Finding a Proofing Location
Professional bakers use a temperature and humidity controlled proofing box. If you want to make one, this Instructable may be of interest to you.
If you don't have the time to tinker around and build your own proofing box, hopefully you have a feline friend! He or she will usually seek out the warmest place in your home to nap. When it's time to proof, borrow your cat's napping spot for an hour and distract him or her for an hour : )
If you can't find a warmer location, the dough will still rise. It will just take a bit longer, so don't despair!
Be creative when shaping the buns. For a simple, round bun, place the dough on the counter. Using one hand, push it away from you using the heel of your hand. Then sweep your hand back towards you in a circular motion, using your fingers to draw the dough ball back. Repeat a couple times for each bun. You’ll get a feel for it after the first couple tries.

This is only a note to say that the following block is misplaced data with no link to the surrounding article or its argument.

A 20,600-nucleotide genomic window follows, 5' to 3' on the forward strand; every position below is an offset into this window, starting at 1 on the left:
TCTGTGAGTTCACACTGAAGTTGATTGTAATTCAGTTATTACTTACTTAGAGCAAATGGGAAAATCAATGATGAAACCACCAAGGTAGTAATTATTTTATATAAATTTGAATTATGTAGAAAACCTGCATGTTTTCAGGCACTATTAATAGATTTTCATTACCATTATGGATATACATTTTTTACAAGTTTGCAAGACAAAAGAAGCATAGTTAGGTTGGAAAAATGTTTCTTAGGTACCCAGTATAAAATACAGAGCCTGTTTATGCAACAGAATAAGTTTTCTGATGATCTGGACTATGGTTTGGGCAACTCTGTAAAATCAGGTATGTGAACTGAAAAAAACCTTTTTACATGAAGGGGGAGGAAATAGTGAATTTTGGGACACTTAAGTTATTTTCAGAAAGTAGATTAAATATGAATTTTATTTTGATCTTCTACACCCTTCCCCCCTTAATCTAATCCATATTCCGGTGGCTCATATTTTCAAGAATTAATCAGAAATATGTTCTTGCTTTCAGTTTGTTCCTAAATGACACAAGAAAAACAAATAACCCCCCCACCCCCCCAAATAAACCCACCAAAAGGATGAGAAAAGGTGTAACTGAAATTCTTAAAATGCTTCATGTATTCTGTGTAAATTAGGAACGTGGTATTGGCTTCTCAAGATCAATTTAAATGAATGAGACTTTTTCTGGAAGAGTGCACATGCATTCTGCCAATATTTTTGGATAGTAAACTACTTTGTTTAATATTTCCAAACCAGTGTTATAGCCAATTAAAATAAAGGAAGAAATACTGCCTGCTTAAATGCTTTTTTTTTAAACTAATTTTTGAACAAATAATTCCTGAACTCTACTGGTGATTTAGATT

For the knotted rolls in the cover photo, take your dough piece and roll it into an oblong stip about 6 inches or 15 cm in length. Then tie the strips into a knot.
For 14 more shaping inspiration, see http://tipnut.com/shaping-rolls/
Throw some raisins into the dough for raisin buns – I’d go with a quarter of a cup to start with
Add other fillings – any fillings you put in should be cooked and not too watery. Add the fillings at the shaping stage.
Make pull apart rolls – shape the dough into rolls and bake in a cake pan
Make a loaf – instead of making individual buns, you can bake the dough in a 9x5” loaf pan. Just remember to increase baking time to about 35 minutes. Also, cut the egg wash with a tsp of water or use only egg white since excessive browning may occur with the increased baking time.
Have fun with this and don't be discouraged if it doesn't work out at first. I've been through many failed loaves and rolls, but It all comes together with a bit of perseverance : )
Runner Up in the